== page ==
“I have always been interested in how humans adapt to office-life, so I decided to apply portrait photography to plants to discover how they adapt too," says the Hamburg-born photographer
Ute is a daydreamer, Martin only talks about his vacation. Monika gets along on her own very well, but Heike is lonely. Sabine adores going dancing, and Helga likes techno music. To German photographer Frederik Busch, these office plants have personalities just like any other co-worker. “Plants have feelings too,” he says. “They are social beings, just like us humans.”
In 2008, whilst working on a corporate assignments, Busch noticed a row of plants in an office hallway. “It looked like an art space. It was so clean and sterile, and the plants looked like sculptures,” he says. “I have always been interested in how humans adapt to office-life, so I decided to apply portrait photography to plants to discover how they adapt too.”
At the time, the Hamburg-based photographer was studying portrait photography in the context of contemporary art, and his diploma was based around the distinction between the working and non-working environment. “I saw an opportunity to combine my two passions and went with it,” he says. “That is how German Business Plants started; and now it’s a published book. I consider myself very lucky.”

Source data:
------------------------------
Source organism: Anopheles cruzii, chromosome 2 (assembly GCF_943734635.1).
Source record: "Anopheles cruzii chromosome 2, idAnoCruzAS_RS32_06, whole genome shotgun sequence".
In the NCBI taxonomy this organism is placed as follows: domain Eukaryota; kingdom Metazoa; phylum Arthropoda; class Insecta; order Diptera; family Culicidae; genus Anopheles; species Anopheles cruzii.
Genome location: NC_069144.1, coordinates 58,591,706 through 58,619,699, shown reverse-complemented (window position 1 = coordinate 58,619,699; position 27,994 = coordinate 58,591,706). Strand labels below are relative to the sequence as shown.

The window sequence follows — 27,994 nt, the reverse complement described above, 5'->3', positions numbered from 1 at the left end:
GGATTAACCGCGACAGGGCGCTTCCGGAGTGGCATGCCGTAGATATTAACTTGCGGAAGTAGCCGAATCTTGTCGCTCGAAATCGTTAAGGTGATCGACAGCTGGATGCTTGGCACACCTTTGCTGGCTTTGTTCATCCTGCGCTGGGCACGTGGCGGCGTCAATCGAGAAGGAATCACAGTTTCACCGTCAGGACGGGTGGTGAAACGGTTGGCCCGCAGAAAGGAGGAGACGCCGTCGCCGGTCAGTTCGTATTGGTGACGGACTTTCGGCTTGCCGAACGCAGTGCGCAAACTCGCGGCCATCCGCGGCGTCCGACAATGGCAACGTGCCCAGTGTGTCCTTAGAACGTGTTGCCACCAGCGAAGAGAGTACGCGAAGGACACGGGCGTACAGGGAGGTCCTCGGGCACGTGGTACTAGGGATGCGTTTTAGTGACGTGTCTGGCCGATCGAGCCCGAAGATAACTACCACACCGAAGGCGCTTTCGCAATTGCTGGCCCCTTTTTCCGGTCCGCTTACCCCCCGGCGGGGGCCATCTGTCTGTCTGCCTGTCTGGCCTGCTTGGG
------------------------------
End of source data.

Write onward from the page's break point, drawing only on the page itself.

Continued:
The 43-year-old has had a passion for plants since childhood. His mother, a pharmacist by profession, also studied botany and the two would spend days together in the garden in which she’d tell him the names of plants. Aged nine, when he was sent to a Catholic boarding school after his parents divorced and his grandmother died, plants became a source of comfort.
“I was very lonely, but plants gave me strength,” he says. “Caring for something gave me a meaning in life. I think that’s why plants are so popular in offices; they make you feel good.”
The photographs in German Business Plants were taken in around 40 different offices over a period of eight years, with Busch taking the pictures during his lunch breaks and spare time. He shot the whole project on one camera, hand-holding and using the ambient light he found. “Plants are also really good models,” he laughs. “If I had to go back and reshoot, they’d usually not have moved much.”
Busch funded the book through donations – his initial Kickstarter campaign failed to reach his target of €25,000, but gave him “brilliant visibility”, including an interview on the BBC World Service – which encouraged two businessmen to provide the remaining funds to publish, with the respected Kehrer photobook specialists. “People believing in my work has made me finally believe in it too,” Busch says.
www.frederikbusch.com German Business Plants by Frederik Busch is published by Kehrer, priced €28 www.kehrerverlag.com/en/frederik-busch-german-business-plants